Friday, May 3, 2013
Former Speaker of the House Newt Gingrich says offshore drilling is the answer to the question of how to pay for things such as the dredging of the Port of Georgetown and the creation on I-73.
Gingrich was the guest speaker at an Alliance for Economic Development luncheon held Wednesday at Pawleys Plantation organized by Rep. Tom Rice and Sheriff Lane Cribb.
While much of his speech was focused on how government can be more frugal, he ended his presentation by talking about offshore drilling.
He estimates a minimum of $250 million in royalties can be earned from extracting fuels from underneath the ocean.
He suggests the creation of a “royalty bonds” program if offshore drilling becomes a reality.
“These would be bonds tied to the royalties earned from natural gas,” he said, adding the bonds could be used to pay for the Port dredging and I-73.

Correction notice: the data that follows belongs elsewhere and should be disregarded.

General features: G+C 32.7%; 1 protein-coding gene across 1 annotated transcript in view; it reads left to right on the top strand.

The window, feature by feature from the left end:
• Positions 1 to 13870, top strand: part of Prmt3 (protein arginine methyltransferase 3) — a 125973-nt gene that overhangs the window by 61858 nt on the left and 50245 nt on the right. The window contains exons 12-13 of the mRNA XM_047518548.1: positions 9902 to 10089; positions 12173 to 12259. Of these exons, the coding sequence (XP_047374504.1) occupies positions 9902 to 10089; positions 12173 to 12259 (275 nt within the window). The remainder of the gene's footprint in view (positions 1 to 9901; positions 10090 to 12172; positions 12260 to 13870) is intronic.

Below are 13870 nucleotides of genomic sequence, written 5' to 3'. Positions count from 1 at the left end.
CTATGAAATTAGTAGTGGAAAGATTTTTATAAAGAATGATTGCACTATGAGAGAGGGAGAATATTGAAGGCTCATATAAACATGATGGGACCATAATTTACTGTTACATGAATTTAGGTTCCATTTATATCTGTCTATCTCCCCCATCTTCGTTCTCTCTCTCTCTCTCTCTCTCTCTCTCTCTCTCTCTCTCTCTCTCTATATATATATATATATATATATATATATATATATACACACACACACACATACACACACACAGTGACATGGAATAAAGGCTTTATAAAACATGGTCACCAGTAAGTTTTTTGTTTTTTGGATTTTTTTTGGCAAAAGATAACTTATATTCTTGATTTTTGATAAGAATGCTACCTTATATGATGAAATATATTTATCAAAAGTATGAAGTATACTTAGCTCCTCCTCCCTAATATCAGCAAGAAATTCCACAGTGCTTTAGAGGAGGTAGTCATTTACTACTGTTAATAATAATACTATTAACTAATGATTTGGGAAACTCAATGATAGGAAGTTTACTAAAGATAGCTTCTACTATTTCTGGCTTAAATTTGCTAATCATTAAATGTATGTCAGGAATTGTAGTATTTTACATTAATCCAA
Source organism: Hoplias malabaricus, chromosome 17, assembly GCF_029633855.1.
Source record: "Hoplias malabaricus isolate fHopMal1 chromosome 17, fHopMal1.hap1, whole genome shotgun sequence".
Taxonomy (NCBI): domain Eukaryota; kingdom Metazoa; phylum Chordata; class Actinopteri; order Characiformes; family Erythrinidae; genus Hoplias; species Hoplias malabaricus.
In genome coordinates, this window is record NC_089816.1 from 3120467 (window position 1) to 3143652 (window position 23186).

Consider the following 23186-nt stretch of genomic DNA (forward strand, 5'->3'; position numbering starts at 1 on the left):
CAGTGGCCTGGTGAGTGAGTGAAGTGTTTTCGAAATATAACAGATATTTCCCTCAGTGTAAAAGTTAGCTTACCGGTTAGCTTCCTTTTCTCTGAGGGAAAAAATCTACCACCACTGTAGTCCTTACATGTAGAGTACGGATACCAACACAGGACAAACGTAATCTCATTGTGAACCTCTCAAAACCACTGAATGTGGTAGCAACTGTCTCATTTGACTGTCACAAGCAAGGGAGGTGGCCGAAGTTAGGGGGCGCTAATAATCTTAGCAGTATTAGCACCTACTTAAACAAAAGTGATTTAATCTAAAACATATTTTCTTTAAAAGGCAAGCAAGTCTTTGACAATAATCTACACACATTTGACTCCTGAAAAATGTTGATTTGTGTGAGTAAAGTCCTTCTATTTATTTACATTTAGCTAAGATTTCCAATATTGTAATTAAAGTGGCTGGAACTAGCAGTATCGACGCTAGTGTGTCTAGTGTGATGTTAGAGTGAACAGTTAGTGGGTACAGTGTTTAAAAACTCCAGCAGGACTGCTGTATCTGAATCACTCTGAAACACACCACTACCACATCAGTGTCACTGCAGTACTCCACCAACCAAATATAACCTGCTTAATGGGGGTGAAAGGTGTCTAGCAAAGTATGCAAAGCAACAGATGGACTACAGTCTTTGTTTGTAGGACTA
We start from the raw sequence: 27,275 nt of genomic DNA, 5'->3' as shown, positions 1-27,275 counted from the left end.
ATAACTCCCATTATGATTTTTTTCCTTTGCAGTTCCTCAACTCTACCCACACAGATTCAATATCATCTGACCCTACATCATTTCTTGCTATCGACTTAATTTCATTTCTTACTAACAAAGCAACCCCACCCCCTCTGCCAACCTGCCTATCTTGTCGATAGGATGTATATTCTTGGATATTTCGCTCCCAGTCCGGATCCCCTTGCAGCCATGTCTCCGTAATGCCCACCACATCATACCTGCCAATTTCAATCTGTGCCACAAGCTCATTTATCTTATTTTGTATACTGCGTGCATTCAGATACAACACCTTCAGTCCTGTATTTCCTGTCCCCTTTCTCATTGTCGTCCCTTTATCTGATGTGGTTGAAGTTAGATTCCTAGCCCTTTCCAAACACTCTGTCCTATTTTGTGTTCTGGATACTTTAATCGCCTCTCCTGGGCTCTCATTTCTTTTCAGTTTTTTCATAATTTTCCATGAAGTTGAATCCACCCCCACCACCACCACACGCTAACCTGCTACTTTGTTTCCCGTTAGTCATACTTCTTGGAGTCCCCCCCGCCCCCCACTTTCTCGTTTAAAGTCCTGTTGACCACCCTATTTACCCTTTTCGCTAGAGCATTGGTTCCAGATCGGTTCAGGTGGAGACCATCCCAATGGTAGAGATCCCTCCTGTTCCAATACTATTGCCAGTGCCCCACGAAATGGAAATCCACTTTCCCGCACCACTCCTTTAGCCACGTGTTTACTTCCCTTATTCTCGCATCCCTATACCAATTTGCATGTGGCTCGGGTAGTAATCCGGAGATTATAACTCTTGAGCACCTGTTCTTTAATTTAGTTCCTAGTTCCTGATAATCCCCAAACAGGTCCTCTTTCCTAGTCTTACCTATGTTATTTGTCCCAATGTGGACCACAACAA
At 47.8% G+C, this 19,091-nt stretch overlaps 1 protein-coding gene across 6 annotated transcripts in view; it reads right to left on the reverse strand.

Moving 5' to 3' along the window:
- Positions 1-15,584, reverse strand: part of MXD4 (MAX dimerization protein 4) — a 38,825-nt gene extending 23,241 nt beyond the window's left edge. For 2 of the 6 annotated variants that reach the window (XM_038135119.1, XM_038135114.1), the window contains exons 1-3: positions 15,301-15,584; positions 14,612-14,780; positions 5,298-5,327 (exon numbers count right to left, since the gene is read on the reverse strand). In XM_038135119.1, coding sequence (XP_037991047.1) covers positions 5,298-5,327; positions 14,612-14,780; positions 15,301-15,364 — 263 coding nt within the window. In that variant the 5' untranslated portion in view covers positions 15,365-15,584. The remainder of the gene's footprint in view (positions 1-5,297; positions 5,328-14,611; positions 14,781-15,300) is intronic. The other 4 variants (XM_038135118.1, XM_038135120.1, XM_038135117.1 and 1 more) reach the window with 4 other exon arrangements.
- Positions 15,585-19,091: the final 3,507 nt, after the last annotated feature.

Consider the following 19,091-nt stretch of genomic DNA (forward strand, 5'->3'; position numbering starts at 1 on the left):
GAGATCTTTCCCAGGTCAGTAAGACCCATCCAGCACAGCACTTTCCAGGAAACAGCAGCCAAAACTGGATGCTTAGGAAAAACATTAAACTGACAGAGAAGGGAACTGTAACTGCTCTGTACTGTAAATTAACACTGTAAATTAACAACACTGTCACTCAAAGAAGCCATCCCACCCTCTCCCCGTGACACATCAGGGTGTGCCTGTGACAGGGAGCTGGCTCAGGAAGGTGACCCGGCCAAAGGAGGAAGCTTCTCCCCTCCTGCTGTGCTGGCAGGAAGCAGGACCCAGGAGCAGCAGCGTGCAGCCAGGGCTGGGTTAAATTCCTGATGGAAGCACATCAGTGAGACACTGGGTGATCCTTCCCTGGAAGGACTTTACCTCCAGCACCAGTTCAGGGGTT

He also predicts if the digging for fuel is allowed, “the offshore reserves will be bigger than we think.”
He said state lawmakers would need to agree to keep the royalties out of the general fund and instead use the funds for infrastructure.
“It’s a simple concept but one that is difficult to get across in Washington. And that is frugality,” Gingrich said near the beginning of his speech to a packed ballroom.
He said when he looks at the nation’s $4 trillion budget, he is bothered when he see that Vice President Joe Biden spent $585,000 for hotel rooms for one night in Paris, citing a report in the Weekly Standard.
“That is not being frugal and it sets a tone for the whole system,” Gingrich said.
He said being frugal does not mean you have to give up the pleasures of life. Using a trip to Disney World as an example, he said it means driving to Orlando rather than flying and eating most mills in a less expensive hotel rather than eating only in restaurants.
Gingrich said despite party differences, part of his inspiration for frugality and using technology comes from the book “Citizenville: How to Take the Town Square Digital and Reinvent Government” written by Democrat Gavin Newsom.
Gingrich said if a frugal political party were to form, they would be “re-elected for a long time.”
By Scott Harper